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Braking automobile

Automobile brakes are often designed differently for front wheels than for the rear wheels. The front wheels are more rugged, and sometimes are disk rather than drum brakes. Why is this?

Solution :- When the automobile brakes, you notice that the front dips down. The front springs compress more than the rear ones, and the front tires do also. This indicates there's more vertical force on the front axle than on the rear.

The reason this happens is that the force of friction of the roadway on the tires produces a clockwise torque about the car's center of mass (see picture below). The vertical normal forces on the tires must adjust in size to produce an equal and opposite counterclockwise torque.

In the light of the previous problem of the sliding cube, the reason is clear. The center of mass of the vehicle is between the front and rear axles, and above them. Therefore the force due to friction between roadway and tires provides a torque that initiates a rotation, causing the downward dip of the front of the vehicle. This compresses the front springs more, causing the normal force to be greater at the front than at the rear. This torque is opposite to the torque due to friction, The forces on the tires due to friction f1 and f2 at the roadway are linked to the normal forces N1 and N2 through the relation f = μN where μ is the coefficient of friction. So, since N2 is greater on the front tires than is N2 on the rear tires, the friction at the roadway is also greater on the front tires. The brake drums or disks in the front also have an increased force due to friction, hence they must be more rugged.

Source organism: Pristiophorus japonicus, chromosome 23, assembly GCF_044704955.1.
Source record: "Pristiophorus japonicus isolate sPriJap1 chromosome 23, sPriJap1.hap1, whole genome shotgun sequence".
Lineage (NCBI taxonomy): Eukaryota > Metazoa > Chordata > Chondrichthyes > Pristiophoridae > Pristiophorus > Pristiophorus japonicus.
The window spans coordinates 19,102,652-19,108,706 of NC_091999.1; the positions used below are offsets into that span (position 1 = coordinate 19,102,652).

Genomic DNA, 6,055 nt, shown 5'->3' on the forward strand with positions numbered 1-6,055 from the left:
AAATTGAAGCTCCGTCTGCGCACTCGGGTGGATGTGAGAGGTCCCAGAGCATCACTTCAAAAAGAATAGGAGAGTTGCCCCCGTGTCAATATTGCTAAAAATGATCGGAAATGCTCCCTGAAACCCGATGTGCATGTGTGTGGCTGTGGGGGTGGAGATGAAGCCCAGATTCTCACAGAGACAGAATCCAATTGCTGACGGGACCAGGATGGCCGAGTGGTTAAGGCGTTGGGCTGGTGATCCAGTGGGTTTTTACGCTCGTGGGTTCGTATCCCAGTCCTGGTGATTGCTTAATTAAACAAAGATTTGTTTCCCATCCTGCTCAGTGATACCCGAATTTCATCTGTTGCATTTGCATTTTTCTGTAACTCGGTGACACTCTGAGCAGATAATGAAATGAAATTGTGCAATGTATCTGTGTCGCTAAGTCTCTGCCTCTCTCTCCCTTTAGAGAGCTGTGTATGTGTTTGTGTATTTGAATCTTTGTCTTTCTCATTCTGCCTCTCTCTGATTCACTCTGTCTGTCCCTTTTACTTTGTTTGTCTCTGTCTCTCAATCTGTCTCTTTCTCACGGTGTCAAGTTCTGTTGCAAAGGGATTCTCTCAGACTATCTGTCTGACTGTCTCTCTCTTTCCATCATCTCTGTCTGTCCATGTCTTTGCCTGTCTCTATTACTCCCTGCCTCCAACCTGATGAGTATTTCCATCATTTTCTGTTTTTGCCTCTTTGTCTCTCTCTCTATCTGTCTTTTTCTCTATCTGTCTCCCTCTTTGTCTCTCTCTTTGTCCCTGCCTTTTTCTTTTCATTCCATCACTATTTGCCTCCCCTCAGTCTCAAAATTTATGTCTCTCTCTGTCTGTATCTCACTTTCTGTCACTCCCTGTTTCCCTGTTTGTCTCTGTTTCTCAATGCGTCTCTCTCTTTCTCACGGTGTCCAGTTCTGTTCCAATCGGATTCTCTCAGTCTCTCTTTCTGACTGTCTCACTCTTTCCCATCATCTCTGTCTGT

Note by Jinay Patel
2 years, 8 months ago

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